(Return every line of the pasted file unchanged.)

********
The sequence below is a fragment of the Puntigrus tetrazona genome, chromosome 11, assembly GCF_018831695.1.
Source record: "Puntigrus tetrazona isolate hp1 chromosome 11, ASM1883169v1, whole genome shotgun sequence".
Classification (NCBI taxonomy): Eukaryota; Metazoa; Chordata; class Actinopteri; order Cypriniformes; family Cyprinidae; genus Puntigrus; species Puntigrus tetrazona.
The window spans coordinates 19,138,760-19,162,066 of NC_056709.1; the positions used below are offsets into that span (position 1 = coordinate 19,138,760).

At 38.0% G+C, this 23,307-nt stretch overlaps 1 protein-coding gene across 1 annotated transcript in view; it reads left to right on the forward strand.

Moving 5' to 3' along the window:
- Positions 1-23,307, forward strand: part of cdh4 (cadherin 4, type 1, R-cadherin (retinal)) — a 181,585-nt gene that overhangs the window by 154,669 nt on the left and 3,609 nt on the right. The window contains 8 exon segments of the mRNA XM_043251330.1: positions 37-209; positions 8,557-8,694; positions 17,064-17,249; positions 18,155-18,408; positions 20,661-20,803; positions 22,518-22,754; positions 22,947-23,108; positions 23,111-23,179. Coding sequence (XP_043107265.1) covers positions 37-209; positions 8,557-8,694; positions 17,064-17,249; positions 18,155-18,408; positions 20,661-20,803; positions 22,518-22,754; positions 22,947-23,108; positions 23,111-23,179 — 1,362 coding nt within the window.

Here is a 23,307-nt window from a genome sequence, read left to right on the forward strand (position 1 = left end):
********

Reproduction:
The sequence below is a fragment of the Puntigrus tetrazona genome, chromosome 11, assembly GCF_018831695.1.
Source record: "Puntigrus tetrazona isolate hp1 chromosome 11, ASM1883169v1, whole genome shotgun sequence".
Classification (NCBI taxonomy): Eukaryota; Metazoa; Chordata; class Actinopteri; order Cypriniformes; family Cyprinidae; genus Puntigrus; species Puntigrus tetrazona.
The window spans coordinates 19,138,760-19,162,066 of NC_056709.1; the positions used below are offsets into that span (position 1 = coordinate 19,138,760).

At 38.0% G+C, this 23,307-nt stretch overlaps 1 protein-coding gene across 1 annotated transcript in view; it reads left to right on the forward strand.

Moving 5' to 3' along the window:
- Positions 1-23,307, forward strand: part of cdh4 (cadherin 4, type 1, R-cadherin (retinal)) — a 181,585-nt gene that overhangs the window by 154,669 nt on the left and 3,609 nt on the right. The window contains 8 exon segments of the mRNA XM_043251330.1: positions 37-209; positions 8,557-8,694; positions 17,064-17,249; positions 18,155-18,408; positions 20,661-20,803; positions 22,518-22,754; positions 22,947-23,108; positions 23,111-23,179. Coding sequence (XP_043107265.1) covers positions 37-209; positions 8,557-8,694; positions 17,064-17,249; positions 18,155-18,408; positions 20,661-20,803; positions 22,518-22,754; positions 22,947-23,108; positions 23,111-23,179 — 1,362 coding nt within the window.

Here is a 23,307-nt window from a genome sequence, read left to right on the forward strand (position 1 = left end):